Make the Viewport bright without using any lamp during Blender Render except AO

Hi, I’m new to blenderartists then I don’t know where is the exact forum.
My aim is to not using any lamp except the Ambient Occlusion (in Blender Render Engine), but when I do it then everything in Material Viewport Shading becomes dark, so I tried to use a Point Lamp that is disabled during render because I want that the Viewport becomes bright, but when I disabled it during render then it’s disabled in the viewport too.
I think that it’s a limitation of Blender because it’s important to me and the most of my scenes are without any lamp except the AO and I frequently have that problem with Blender Render.

Here is a screenshot (click on the image to see it full size).


Does anyone know an idea how to make the Viewport bright without using any lamp during render (Blender Render) except the Ambient Occlusion?

Here is my .blend file:
AO_only.blend (77.5 KB)

This is the render result I want to have without using any lamp in render except the Ambient Occlusion, but I want that the lamp is enabled in viewport only:


Material Viewport Shading was introduced with the idea to obtain a display in Viewport close to a blender render for BGE.
Material Viewport Shading is final render for a game made with Blender Game Engine.
So when you disable a lamp for render for this display, viewport is black. And when you do it for viewport, lamp is hidden but it is still illuminating the scene.

In other words, what you want to do is not possible.
In 2.8, EEVEE will correspond to a kind of WYSIWYG workflow. What you will see in Viewport will be what will be rendered.

But you have to wait and adopt another workflow in 2.79.

You can just build your scene in solid mode and do quick checks with Rendered Viewport display.
You can give up to use AO using an Add blend mode and instead use an Hemi Lamp (no shadow, so all scene is bright) with AO using Multiply mode to continue to use Material Shading display.
In both kind of display (Solid or Material), you can enable an AO overlay in viewport. It is different from rendered AO but it can helps to improve your scene look.
https://docs.blender.org/manual/en/dev/editors/3dview/properties/shading.html#shading-panel

Or you can bake render into maps, and then, use shadeless materials using these maps to obtain same result in render and viewport.
This way , almost any kind of look obtained by a render can be displayed in Viewport.
The converse is also possible.
If you are satisfied by what you see in viewport ; you may obtain a render with same look by using OpenGL render.

In 2.8, EEVEE will correspond to a kind of WYSIWYG workflow. What you will see in Viewport will be what will be rendered.

Thank you for the reply, Blender 2.8 is not yet released, I tried it a couple months ago but there still was some bugs.

You can just build your scene in solid mode and do quick checks with Rendered Viewport display.

I want to use Material Viewport Shading to animate my scene by displaying some movie textures (Movie), that’s the reason I need the Material Viewport Shading because checking if the animation is correct, but the solid view doesn’t show the textures.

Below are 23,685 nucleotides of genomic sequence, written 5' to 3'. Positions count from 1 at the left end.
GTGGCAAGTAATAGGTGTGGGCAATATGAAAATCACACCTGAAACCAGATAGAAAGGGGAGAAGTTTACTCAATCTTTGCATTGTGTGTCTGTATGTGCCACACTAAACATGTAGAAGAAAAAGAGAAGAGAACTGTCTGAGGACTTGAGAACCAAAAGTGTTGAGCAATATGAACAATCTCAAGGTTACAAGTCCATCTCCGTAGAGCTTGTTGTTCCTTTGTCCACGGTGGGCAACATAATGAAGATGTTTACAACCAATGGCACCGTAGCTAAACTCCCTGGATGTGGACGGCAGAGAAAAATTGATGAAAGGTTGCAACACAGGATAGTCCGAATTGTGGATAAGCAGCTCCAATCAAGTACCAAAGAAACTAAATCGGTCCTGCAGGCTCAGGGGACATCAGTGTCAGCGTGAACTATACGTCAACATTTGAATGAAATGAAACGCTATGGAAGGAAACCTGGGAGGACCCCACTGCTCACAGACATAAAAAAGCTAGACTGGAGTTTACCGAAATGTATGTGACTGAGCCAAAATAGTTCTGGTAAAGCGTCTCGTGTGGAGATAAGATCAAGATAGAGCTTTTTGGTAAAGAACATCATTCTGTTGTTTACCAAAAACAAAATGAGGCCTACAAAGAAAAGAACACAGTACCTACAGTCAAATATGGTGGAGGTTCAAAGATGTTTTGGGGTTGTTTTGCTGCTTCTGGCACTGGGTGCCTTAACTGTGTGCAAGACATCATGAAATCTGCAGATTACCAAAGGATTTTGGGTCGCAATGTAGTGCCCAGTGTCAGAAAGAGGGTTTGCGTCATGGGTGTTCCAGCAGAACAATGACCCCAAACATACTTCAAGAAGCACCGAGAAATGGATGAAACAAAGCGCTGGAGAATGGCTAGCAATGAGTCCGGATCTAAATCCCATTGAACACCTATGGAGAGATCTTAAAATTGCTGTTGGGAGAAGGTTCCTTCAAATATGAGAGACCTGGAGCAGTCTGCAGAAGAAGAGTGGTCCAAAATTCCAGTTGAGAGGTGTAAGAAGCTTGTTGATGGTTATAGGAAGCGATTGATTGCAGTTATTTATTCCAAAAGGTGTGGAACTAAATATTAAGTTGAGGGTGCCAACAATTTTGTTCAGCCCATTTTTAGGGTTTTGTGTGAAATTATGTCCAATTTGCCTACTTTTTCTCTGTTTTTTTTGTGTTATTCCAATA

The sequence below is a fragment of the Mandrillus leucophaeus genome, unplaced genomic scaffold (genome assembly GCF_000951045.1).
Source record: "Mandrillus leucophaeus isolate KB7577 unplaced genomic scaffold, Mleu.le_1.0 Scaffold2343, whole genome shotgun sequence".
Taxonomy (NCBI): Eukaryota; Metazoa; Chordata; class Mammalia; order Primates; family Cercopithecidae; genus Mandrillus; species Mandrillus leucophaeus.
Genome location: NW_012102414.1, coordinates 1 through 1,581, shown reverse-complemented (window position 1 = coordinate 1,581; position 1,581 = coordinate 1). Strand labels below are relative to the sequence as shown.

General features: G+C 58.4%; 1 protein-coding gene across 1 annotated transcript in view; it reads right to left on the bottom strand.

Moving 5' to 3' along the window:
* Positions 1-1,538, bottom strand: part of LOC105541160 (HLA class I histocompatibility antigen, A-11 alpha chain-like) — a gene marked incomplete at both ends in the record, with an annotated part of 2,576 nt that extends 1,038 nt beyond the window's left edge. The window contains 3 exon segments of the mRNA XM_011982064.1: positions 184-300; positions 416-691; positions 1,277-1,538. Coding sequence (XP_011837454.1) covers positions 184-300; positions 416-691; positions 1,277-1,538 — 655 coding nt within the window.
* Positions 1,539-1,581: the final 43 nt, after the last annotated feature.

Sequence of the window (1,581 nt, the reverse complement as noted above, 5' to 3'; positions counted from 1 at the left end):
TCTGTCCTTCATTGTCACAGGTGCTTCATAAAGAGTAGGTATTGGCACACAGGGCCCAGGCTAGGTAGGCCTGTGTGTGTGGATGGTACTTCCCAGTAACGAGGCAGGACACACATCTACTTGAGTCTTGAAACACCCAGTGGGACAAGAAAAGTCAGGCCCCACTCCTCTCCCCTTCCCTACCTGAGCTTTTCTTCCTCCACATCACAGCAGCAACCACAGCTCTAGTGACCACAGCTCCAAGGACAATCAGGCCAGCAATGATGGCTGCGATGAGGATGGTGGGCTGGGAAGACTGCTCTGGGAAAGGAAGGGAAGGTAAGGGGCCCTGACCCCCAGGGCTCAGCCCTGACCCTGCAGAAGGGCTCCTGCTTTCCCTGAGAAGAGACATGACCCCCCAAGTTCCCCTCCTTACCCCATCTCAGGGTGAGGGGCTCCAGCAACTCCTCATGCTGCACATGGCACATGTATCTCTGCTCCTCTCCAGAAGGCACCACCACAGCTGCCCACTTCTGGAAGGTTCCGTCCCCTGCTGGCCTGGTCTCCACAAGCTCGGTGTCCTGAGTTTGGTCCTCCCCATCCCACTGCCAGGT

Half solution: Maybe sometimes I can use Texture Viewport Shading (which is bright without problem) to show the texture but Material Viewport Shading is more beautiful, and it supports advanced materials such as Node Editor.

You can give up to use AO using an Add blend mode and instead use an Hemi Lamp (no shadow, so all scene is bright) with AO using Multiply mode to continue to use Material Shading display.

This image is what you mean:



The top is AO only which is … … I can’t say it … it’s realistic … but the bottom is method for games, right!

Or you can bake render into maps, and then, use shadeless materials using these maps to obtain same result in render and viewport.

UV Mapping is sometimes difficult because of the seams.

Moved from “General Forums > Blender and CG Discussions” to “Support > Lighting and Rendering”

Not for baking. The only UV requirement for baking is that the UV islands don’t overlap. Automatic unwrap methods can be used, and Texture Atlas addon could be used to consolidate UV’s from multiple objects to one image:


Since you’re new, a bit of feedback about posting:

Using images to help explain and especially including a .blend file is very good. Most don’t know to do the latter.

What isn’t good is highlighting everything and adding text in images. You’re wasting your time doing that and annoying everyone else. Only highlight things that aren’t obvious in the image and important to your explanation.

When you explain something and use an image to help you do it, the ones who view your post are required to have the gift of eyesight and be able to read, and they’re required to know something about Blender you don’t when they provide suggestions or answers. So don’t assume they’re idiots. When you include full interface screenshot that has everything you want to show and explain the issue without annotating. people know what to look for, and also get the information you don’t write, such as the Blender version you’re using. The included .blend contains the rest.

Same goes for text. If you have to use highlight methods, that means you’re not doing good enough job in describing or explaining things. Uppercased normal words, underlining, repeated parenthesis, none of those makes it any clearer, just harder to read. People understand words and if they’re not enough to make it clear, use images to provide context.